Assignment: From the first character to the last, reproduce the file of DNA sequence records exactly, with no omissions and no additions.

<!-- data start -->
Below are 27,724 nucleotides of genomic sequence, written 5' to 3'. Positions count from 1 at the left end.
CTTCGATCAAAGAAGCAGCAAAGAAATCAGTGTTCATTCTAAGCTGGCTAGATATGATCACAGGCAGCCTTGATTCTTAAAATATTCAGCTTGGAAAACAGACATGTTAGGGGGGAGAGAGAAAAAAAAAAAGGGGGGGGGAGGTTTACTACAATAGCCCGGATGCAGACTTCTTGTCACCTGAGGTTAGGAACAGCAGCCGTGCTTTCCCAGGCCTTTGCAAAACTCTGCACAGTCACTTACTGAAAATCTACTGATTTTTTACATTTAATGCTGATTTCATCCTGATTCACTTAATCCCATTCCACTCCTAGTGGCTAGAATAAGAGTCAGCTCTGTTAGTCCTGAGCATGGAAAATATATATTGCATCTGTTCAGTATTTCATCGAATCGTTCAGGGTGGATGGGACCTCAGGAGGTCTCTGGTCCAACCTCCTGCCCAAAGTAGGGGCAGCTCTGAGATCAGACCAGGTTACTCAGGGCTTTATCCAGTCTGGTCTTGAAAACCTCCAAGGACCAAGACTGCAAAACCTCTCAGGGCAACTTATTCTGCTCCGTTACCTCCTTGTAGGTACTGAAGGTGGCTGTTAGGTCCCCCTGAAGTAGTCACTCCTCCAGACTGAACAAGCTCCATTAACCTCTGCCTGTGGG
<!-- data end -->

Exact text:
Below are 27,724 nucleotides of genomic sequence, written 5' to 3'. Positions count from 1 at the left end.
CTTCGATCAAAGAAGCAGCAAAGAAATCAGTGTTCATTCTAAGCTGGCTAGATATGATCACAGGCAGCCTTGATTCTTAAAATATTCAGCTTGGAAAACAGACATGTTAGGGGGGAGAGAGAAAAAAAAAAAGGGGGGGGGAGGTTTACTACAATAGCCCGGATGCAGACTTCTTGTCACCTGAGGTTAGGAACAGCAGCCGTGCTTTCCCAGGCCTTTGCAAAACTCTGCACAGTCACTTACTGAAAATCTACTGATTTTTTACATTTAATGCTGATTTCATCCTGATTCACTTAATCCCATTCCACTCCTAGTGGCTAGAATAAGAGTCAGCTCTGTTAGTCCTGAGCATGGAAAATATATATTGCATCTGTTCAGTATTTCATCGAATCGTTCAGGGTGGATGGGACCTCAGGAGGTCTCTGGTCCAACCTCCTGCCCAAAGTAGGGGCAGCTCTGAGATCAGACCAGGTTACTCAGGGCTTTATCCAGTCTGGTCTTGAAAACCTCCAAGGACCAAGACTGCAAAACCTCTCAGGGCAACTTATTCTGCTCCGTTACCTCCTTGTAGGTACTGAAGGTGGCTGTTAGGTCCCCCTGAAGTAGTCACTCCTCCAGACTGAACAAGCTCCATTAACCTCTGCCTGTGGG